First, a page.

The essence of a discrimination claim is that the person who filed the compensation claim (or testified) is treated differently than other similarly-situated individuals. Holliman v. Newport News Shipbuilding & Dry Dock Co., 852 F.2d 759, 761, 21 BRBS 124 (CRT) (4th Cir. 1988) (all employees were required to call employer if absent for 5 workdays, regardless of the nature of the absence); Dickens v. Tidewater Stevedoring Corp., 656 F.2d 74, 76, 13 BRBS 629 (4th Cir. 1981) (employees guaranteed annual income was reduced by 8 hours for every day absent, even it for a compensable injury under the LHWCA).

     See also Brooks v. Newport News Shipbuilding & Dry Dock Co., 26 BRBS 1 (1992), aff'd at 27 BRBS 100(CRT) (4th Cir. 1993) (no evidence indicating that claimant was treated any differently from any other employee who failed to disclose prior injuries on his employment application); Jaros v. National Steel & Shipbuilding Co., 21 BRBS 26, 29-30 (1988) (claimant was terminated for allegedly falsifying a pre-employment medical form); Leon v. Todd Shipyards Corp., 21 BRBS 190, 192 (1988) (claimant was terminated for falsifying his employment application); Hunt v. Newport News Shipbuilding & Dry Dock Company, 29 BRBS 105 (CRT) (4th Cir. 1995) (Unpublished), aff'g 28 BRBS 364, ( Employer investigating claimant's medical records because of the filed claim found that claimant omitted info on pre-employment physical and was therefore, rightfully terminated.). Although the discrimination most often takes the form of termination, the employer's actions may result in other discriminatory treatment, such as discriminatory pay practices. See Dickens, 656 F.2d 74, 13 BRBS 629.

     The Board has explained that the manner in which the claimant is treated in relation to the employer's employment practices is a factor to be considered in a Section 48a case. Williams v. Newport News Shipbuilding & Dry Dock Co., 14 BRBS 300, 303 (1981) (claimant was terminated for allegedly violating employer's policy against falsifying company records); Wallace v. C & P Tel. Co., 11 BRBS 826, 829 (1980). In Powell v Nacirema Operating Co., Inc., 19 BRBS 124 (1986) (Employer's alleged motive for discharging was pretextual, and its true motivation was its chagrin at having paid claimant to settle his compensation claim, only to have him return full-time to his usual employment shortly thereafter.), the ALJ noted that work gang members ordinarily were discharged only for such contractual violations as drunkenness, stealing, incompetence, or carrying a weapon. However, in Powell, according to the employer. the claimant had been discharged "because of his permanently and totally disabling ailments, which put him at risk of being reinjured or injuring others at work." The ALJ noted that the claimant performed his duties satisfactorily after his return to work, and that the employer ignored his treating physicians' opinions that he was able to return to work.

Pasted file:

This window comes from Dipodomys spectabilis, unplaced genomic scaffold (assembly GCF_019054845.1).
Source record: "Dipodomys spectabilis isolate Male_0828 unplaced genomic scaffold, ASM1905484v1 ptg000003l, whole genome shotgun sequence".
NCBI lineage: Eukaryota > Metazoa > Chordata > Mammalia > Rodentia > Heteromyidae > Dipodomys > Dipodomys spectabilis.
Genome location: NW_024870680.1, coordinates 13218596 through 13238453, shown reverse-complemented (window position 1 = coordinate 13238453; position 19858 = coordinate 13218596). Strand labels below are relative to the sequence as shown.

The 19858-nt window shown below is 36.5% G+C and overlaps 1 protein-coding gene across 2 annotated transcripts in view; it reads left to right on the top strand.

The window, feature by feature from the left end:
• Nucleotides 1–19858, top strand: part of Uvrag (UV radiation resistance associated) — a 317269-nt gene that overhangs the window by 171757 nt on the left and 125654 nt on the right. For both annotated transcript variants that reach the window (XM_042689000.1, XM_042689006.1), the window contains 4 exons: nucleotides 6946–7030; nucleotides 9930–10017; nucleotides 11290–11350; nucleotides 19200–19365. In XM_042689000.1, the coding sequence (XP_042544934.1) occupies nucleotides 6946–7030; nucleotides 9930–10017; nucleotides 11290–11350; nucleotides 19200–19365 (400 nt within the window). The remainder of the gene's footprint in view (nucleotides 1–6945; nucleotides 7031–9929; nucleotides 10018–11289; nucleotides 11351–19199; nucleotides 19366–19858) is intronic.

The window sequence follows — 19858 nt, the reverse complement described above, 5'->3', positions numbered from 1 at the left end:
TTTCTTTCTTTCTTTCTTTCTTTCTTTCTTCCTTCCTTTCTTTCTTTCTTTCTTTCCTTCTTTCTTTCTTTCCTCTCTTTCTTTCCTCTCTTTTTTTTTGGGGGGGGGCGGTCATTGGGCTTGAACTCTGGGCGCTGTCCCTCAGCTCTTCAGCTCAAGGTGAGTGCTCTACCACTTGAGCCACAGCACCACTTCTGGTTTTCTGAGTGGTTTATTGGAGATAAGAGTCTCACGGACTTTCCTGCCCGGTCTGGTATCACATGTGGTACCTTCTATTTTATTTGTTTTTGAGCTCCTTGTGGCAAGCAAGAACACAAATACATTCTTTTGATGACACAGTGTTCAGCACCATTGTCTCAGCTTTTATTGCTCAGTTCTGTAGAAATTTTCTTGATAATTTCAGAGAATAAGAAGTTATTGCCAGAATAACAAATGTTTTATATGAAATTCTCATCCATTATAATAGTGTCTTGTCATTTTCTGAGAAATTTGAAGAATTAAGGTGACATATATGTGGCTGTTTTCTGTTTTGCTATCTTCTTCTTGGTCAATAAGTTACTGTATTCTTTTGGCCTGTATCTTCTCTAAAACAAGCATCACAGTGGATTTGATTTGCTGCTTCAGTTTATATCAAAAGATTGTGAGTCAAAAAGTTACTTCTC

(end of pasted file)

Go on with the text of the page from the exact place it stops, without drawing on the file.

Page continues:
Another factor that is relevant to the consideration of a retaliatory discharge is witness credibility. Williams, 14 BRBS 300; Dill v. Sun Shipbuilding & Dry Dock Co., 6 BRBS 738, 743 (1978) (employer's stated reasons for termination were mere pretext for its actual reason of termination, which was to avoid future compensation liability).

     For liability to attach under Section 48a, the employer must discriminate against the claimant because of the filing of a claim under the LHWCA, or testifying in a proceeding under the LHWCA. Buchanan v. Boh Bros. Constr. Co., Inc., 741 F.2d 750 (5th Cir. 1984) (claimant had no cause of action under Section 49 where his current employer discharged him due to a claim brought under the Jones Act against a former employer even though claimant was currently engaged in work under the LHWCA); Gondolfi v. Mid-Gulf Stevedores, 621 F.2d 695, 697, 12 BRBS 394 (5th Cir. 1980) (claimant was discharged for reporting late to work without a proper excuse); Nooner v. National Steel & Shipbuilding Co., 19 BRBS 43 (1986) (No discrimination took place; by claimant's own testimony, employer rejected him for medical reasons.).

     Such discrimination must be committed by the employer after the filing of a claim (or testifying) to properly trigger Section 48a protection. Geddes v. Director, OWCP, 851 F.2d 440, 443, 21 BRBS 103 (CRT) (D.C. Cir. 1988) (claimant was discharged after criticizing his employer at a public hearing).